I read Joan Didion’s latest book in one day, pretty much in one sitting. Once I started there was no way to stop. Very much like THE YEAR OF MAGICAL THINKING in form, the rhythms and repetitions in this new release will make you feel like you’ve fallen into a gently swirling eddy. An interesting analogy considering she’s writing about grief and loss.
I’ve always been bothered by critics who dislike her voice, her stance as an outsider looking in on her experience. They complain there’s not enough of her in the story, that she’s too remote and cold and distant; that, for an essayist, she doesn’t give nearly enough. I would argue this slight remoteness of voice is what draws me into the narrative. It’s magnetic. I believe her. I trust her. I’m invested in what she has to say because I feel the friction in her voice. In her last 2 books, for example, she’s writing about her grief and emotions and failings and pains without falling into a soupy mush of sentimentality. And at the same time I can feel her resistance to revealing so much about herself. This tension is what makes it work.
Many a memoir writer could take a lesson from Joan Didion.
What did I like most about BLUE NIGHTS? It’s rumination on guilt-infused grief. Many reviewers have focused on the constant repetition and the narrative shift: that the story opens with Quintana at its center, but ends with Joan’s contemplation of her own aging. I see something completely different. This is, simply, a story of mothers and daughters. It opens with Joan’s focus on her maternal guilt; her worry that she was never a good enough mother, that somehow, in putting her career first, she left Quintana too often alone and uncared for. It ends with Quintana’s guilt that she, in her early death, will leave her frail and aging mother alone and uncared for. And time runs out before either of them has the chance to get it right.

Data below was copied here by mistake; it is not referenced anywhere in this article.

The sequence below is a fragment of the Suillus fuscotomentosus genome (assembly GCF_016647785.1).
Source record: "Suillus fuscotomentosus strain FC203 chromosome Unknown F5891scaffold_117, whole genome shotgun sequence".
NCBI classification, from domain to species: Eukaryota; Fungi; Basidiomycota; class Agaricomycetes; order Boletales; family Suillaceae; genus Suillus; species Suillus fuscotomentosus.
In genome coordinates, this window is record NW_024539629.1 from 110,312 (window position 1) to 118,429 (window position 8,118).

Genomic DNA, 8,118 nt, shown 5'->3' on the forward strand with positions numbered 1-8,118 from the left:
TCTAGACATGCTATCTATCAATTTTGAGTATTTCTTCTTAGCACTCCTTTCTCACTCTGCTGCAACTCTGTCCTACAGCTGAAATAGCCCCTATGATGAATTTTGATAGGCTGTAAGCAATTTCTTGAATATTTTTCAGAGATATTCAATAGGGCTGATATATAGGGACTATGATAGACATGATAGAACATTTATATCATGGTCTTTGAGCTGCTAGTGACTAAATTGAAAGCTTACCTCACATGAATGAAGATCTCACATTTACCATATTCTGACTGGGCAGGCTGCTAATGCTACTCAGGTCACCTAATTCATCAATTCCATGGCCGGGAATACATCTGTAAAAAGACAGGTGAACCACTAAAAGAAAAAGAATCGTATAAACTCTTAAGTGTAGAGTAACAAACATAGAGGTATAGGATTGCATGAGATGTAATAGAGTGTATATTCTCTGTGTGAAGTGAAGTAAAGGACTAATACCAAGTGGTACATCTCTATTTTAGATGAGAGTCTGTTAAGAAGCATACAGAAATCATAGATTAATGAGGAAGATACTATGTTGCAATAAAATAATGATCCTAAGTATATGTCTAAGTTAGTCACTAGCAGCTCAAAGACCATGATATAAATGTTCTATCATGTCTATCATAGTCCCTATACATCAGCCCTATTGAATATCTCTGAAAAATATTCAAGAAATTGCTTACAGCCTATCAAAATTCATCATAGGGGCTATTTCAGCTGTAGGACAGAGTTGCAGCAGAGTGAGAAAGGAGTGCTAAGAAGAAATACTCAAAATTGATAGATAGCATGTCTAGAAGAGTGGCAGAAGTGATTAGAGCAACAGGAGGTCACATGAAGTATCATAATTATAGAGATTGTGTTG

I’ve read as much press as I can find on BLUE NIGHTS. Here are the only 2 not to miss:
Nathan Heller’s article in The New York Times Magazine. Heller doesn’t merely review the book, choosing instead to discuss the paradoxes in Joan’s writing style. “To readers who admire her work, she is a journalist of rare candor and style, a writer who unflinchingly peels back the smooth surface of public narrative and the skin of her own psyche, opening both to scrutiny and giving magazine writing a lambent glamour in the process. In the eyes of less enthusiastic readers, she’s a histrionic prose artist, striking poses of stylish despair in precious, incantatory sentences and drawing ominous conclusions from a Ouija board of ironic detail.”
And NPR’s Fresh Air interview with Joan Didion. I encourage you to listen. Listen to this voice for yourself. You won’t be disappointed.
(If you don’t have time for either, there’s a very good short interview here, at The Washington Post.)